My Lords, I was very glad to note that the Motion excluded two words that were included in the Motion before the other place—“specifically airstrikes”. Like the noble Lord, Lord Ashdown, and many other noble Lords, I do not believe that bombing alone will defeat Daesh. With that long-held view in mind, I admit that I was not very pleased when I woke up this morning to find that after 41 years in the Army, many spent fighting terrorism, I had been branded as a “terrorist sympathiser” by none other than our Prime Minister.
Some noble Lords may recall the name of Robert Thompson, the British civil servant who was seconded to the Malayan Government, whose fortified canton concept was the battle-winning factor that defeated the Communist insurgency in that country in the 1950s. When the Americans escalated their operations in Vietnam, President Kennedy asked his advice. What he said was very interesting. It led to a delta project but, in particular, Thompson emphasised to Kennedy that in this sort of warfare you needed boots and brains. He added, “Don’t bomb villages”. He said that because of the vital importance of the military winning and retaining the hearts and minds of the population it was striving to support.
As we know, his advice was not followed but I could not help thinking about it during the recent hysteria over whether or not the RAF should deploy the Brimstone precision weapon in Syria. This appeared to be much more party politics than military appreciation of the situation. I think a lot of the factors were in danger of being missed.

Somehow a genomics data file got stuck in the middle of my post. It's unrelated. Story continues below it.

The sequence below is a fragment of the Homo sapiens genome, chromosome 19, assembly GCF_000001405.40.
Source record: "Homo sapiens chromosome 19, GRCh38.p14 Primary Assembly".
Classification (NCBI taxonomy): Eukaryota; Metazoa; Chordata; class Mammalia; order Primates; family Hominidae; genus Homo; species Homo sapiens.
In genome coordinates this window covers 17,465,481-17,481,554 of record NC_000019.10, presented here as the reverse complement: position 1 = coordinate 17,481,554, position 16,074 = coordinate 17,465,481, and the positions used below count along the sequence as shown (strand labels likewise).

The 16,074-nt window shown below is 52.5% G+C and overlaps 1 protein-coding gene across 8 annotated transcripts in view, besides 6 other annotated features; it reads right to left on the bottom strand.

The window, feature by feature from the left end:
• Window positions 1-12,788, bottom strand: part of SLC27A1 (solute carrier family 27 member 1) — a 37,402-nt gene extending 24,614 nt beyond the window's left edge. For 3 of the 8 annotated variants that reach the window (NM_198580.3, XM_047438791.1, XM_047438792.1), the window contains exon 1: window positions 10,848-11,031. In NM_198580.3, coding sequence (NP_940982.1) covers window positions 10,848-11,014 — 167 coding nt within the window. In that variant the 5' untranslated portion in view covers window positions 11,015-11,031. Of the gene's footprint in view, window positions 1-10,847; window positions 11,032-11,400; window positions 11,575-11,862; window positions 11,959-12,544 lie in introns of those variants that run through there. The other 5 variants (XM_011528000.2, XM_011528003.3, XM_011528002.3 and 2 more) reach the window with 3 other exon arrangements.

To return to Thompson, like the noble Lord, Lord Dobbs, and others, I was very concerned that the first sentence of the Motion before the other place notes that,
“ISIL poses a direct threat to the United Kingdom”,
and the 11th sentence says that,
“the Government will not deploy UK troops in ground combat”.
In other words, we are ignoring that boots in fact represent much more than just being on the ground. There are many other aspects of military support which may be requested of us.
At the same time, I have been encouraged by the Motion’s fourth sentence, which,
“notes that military action against ISIL is only one component of a broader strategy to bring peace and stability to Syria”.
I again question, why only Syria? If we are fighting against ISIL and ISIL represents a threat to many other countries, surely the aim should be a coalition against ISIL. If you do that in Syria, you have to include President Assad—whether or not he is going to be part of the longer-term solution—and the 70,000 people who appeared suddenly last week in the Prime Minister’s Statement. Surely the sensible thing to do is to create a coalition of all those who are affected by ISIL, and deploy the diplomatic, political, economic, military, moral and other aspects against it everywhere, rather than just limiting ourselves to an operation in Syria.